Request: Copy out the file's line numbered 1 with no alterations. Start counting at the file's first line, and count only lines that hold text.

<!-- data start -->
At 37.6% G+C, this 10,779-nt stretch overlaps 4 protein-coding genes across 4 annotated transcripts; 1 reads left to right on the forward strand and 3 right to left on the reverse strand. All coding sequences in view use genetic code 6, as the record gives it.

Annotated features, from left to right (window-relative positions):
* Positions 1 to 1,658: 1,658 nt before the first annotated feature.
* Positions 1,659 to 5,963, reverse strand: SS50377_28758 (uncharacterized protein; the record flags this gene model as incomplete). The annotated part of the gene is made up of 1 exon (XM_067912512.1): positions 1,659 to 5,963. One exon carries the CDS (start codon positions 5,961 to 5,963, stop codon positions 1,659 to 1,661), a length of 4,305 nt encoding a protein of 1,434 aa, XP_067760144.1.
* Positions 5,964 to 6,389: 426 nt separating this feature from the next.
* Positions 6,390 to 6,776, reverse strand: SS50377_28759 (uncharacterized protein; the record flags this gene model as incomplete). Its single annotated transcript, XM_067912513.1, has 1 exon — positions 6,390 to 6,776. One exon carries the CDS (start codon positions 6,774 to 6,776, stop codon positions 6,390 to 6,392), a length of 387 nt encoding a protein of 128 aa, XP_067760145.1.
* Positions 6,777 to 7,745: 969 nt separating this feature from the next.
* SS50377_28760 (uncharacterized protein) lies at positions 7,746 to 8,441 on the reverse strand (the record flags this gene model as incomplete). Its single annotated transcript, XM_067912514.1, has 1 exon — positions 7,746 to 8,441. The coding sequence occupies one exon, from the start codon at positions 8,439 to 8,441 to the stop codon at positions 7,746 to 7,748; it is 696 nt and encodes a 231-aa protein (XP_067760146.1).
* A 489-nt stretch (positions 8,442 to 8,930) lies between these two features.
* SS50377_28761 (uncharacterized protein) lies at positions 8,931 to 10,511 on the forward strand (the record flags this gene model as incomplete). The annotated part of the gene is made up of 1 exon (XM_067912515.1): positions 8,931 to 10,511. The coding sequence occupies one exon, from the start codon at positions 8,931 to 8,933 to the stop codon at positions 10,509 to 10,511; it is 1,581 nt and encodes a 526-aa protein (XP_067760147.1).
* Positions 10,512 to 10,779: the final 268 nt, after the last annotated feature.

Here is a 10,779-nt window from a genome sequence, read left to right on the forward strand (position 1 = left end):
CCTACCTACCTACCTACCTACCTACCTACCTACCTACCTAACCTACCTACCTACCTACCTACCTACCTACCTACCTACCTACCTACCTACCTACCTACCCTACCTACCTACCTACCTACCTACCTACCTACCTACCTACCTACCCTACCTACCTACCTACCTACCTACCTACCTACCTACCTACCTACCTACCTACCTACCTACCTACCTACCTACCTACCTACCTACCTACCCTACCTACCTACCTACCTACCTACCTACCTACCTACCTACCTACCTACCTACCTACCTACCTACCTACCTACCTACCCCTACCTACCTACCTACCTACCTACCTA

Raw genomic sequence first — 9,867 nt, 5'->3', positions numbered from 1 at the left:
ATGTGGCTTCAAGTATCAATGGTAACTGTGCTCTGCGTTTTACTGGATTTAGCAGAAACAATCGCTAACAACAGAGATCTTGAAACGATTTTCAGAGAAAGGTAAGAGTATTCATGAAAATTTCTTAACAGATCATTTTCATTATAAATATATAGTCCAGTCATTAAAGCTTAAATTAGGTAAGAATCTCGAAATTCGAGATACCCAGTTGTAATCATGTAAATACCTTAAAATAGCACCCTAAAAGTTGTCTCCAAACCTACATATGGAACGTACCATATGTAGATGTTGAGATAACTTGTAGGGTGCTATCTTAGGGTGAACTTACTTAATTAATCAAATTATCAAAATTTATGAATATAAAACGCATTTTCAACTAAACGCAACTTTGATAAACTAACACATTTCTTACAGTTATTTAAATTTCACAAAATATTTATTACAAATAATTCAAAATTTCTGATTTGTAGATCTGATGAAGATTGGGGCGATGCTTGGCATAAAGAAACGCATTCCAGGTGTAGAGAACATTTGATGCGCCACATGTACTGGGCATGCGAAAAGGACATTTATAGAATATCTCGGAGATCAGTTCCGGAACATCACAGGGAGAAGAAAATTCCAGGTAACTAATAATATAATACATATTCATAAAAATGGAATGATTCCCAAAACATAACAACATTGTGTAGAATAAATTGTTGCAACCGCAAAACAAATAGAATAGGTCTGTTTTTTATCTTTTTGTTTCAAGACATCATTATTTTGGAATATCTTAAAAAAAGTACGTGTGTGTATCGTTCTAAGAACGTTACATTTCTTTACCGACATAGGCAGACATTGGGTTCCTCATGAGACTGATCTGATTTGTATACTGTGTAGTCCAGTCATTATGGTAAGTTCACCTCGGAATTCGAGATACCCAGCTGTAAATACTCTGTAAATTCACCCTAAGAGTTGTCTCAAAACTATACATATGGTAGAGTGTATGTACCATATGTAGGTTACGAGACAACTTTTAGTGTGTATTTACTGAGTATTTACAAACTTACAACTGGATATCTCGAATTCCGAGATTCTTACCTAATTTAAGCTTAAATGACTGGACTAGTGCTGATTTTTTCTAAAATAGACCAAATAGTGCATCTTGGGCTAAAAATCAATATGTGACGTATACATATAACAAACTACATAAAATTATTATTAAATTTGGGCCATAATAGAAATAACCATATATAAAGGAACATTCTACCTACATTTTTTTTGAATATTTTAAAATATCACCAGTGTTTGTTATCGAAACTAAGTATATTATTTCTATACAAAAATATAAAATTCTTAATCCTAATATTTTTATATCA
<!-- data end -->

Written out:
At 37.6% G+C, this 10,779-nt stretch overlaps 4 protein-coding genes across 4 annotated transcripts; 1 reads left to right on the forward strand and 3 right to left on the reverse strand. All coding sequences in view use genetic code 6, as the record gives it.